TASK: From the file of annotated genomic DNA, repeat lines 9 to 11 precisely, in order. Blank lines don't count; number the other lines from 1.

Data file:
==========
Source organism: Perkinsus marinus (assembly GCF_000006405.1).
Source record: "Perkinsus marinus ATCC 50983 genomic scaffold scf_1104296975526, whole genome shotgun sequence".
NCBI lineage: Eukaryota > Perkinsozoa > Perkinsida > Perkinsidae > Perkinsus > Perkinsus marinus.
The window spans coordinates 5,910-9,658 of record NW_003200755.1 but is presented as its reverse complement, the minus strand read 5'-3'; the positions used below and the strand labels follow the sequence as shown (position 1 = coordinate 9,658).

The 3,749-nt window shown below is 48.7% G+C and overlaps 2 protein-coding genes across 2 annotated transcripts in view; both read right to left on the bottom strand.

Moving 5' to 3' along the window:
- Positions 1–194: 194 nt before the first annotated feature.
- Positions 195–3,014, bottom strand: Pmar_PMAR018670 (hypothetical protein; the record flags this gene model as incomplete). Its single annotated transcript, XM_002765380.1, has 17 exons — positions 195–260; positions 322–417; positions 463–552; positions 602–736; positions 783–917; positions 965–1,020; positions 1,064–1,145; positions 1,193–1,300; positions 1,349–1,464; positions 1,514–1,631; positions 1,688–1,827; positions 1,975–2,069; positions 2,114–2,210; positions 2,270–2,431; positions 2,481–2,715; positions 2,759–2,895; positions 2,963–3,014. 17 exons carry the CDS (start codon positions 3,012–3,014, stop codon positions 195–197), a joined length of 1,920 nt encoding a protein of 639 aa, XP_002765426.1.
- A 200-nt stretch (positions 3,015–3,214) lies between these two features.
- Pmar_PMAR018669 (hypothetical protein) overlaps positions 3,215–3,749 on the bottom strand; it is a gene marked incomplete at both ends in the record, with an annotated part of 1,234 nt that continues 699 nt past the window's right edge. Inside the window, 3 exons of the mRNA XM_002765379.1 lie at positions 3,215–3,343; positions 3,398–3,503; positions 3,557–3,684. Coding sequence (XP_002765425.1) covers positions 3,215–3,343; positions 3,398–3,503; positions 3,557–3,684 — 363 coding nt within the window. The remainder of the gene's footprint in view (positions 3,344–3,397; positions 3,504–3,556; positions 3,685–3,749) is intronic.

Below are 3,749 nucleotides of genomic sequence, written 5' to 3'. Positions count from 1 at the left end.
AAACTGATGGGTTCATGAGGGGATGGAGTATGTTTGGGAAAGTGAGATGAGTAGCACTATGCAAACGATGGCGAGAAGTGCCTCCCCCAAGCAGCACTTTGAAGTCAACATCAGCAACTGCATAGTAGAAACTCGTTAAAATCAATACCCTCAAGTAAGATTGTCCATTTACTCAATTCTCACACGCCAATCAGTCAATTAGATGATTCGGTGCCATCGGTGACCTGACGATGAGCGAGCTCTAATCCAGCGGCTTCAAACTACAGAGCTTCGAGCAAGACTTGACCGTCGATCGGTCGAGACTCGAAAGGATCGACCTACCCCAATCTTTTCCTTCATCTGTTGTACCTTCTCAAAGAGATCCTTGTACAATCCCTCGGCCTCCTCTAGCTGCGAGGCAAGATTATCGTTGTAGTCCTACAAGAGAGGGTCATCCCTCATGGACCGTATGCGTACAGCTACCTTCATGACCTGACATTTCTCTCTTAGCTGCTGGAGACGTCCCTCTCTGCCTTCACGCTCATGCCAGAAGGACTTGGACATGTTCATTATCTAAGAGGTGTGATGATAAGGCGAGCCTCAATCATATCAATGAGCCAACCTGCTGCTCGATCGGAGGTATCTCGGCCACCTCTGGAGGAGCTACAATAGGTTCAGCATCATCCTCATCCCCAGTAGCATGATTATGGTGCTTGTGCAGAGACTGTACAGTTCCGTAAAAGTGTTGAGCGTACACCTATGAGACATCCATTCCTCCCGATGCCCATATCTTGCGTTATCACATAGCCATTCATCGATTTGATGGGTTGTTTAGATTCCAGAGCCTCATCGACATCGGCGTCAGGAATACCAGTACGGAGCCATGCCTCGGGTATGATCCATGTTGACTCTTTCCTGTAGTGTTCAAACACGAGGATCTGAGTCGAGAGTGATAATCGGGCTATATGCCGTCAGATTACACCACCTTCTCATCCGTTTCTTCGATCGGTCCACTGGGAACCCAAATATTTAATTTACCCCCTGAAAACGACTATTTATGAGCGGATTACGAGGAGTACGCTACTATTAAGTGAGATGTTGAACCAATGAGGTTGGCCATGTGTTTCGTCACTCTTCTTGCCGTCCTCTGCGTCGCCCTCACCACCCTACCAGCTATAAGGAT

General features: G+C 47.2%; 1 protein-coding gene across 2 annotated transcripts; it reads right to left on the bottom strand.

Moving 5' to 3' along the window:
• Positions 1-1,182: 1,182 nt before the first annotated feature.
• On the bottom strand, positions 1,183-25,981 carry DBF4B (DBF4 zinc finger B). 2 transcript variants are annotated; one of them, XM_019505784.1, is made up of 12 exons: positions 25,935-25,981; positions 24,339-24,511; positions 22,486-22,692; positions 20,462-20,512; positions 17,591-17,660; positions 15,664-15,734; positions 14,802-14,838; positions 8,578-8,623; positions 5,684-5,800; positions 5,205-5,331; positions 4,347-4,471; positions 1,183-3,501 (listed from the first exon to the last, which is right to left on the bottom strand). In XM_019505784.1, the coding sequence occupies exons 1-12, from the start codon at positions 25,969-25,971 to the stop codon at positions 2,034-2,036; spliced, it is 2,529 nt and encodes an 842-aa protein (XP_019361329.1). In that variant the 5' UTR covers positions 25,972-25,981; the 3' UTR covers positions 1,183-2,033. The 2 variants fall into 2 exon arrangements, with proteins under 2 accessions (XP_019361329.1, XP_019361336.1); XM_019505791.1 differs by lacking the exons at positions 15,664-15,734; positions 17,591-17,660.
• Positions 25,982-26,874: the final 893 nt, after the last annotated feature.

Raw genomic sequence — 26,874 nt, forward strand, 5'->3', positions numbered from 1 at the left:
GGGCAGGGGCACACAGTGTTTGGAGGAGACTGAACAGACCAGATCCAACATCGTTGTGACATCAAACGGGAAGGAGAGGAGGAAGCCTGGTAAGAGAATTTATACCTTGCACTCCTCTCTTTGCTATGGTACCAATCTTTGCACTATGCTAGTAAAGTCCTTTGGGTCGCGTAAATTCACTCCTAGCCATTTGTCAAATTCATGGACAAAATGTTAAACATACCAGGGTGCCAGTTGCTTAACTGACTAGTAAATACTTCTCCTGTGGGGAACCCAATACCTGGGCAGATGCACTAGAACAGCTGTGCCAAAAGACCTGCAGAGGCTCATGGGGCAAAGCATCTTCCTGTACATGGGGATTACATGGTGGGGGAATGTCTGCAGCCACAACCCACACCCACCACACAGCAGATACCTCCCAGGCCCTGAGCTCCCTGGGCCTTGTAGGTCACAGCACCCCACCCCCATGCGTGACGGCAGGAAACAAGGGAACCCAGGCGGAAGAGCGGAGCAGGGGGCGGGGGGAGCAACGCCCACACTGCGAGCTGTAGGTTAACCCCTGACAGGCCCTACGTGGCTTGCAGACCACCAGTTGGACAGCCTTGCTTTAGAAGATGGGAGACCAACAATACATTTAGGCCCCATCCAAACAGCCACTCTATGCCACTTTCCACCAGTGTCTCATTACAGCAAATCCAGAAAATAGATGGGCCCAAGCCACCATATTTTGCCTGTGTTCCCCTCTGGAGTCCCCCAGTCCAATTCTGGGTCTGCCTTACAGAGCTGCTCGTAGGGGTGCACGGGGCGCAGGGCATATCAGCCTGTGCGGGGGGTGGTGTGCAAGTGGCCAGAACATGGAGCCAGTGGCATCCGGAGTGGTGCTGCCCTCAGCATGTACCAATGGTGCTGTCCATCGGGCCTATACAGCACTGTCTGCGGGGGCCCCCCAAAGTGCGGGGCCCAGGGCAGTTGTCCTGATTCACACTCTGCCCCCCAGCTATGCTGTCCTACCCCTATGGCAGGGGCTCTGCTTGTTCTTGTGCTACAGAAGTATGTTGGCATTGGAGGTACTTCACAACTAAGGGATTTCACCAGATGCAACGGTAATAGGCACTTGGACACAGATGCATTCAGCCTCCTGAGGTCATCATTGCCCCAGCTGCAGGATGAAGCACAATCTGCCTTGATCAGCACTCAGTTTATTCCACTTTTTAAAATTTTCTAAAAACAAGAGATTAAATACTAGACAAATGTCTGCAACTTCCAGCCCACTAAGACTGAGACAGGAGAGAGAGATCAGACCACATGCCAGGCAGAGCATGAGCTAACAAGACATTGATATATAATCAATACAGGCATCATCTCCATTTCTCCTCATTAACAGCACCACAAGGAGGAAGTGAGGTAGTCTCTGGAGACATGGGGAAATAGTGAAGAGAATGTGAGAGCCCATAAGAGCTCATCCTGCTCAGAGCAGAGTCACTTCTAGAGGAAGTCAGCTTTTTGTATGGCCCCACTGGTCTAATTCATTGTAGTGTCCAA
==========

- A 200-nt stretch (positions 3,015–3,214) lies between these two features.
- Pmar_PMAR018669 (hypothetical protein) overlaps positions 3,215–3,749 on the bottom strand; it is a gene marked incomplete at both ends in the record, with an annotated part of 1,234 nt that continues 699 nt past the window's right edge. Inside the window, 3 exons of the mRNA XM_002765379.1 lie at positions 3,215–3,343; positions 3,398–3,503; positions 3,557–3,684. Coding sequence (XP_002765425.1) covers positions 3,215–3,343; positions 3,398–3,503; positions 3,557–3,684 — 363 coding nt within the window. The remainder of the gene's footprint in view (positions 3,344–3,397; positions 3,504–3,556; positions 3,685–3,749) is intronic.

Below are 3,749 nucleotides of genomic sequence, written 5' to 3'. Positions count from 1 at the left end.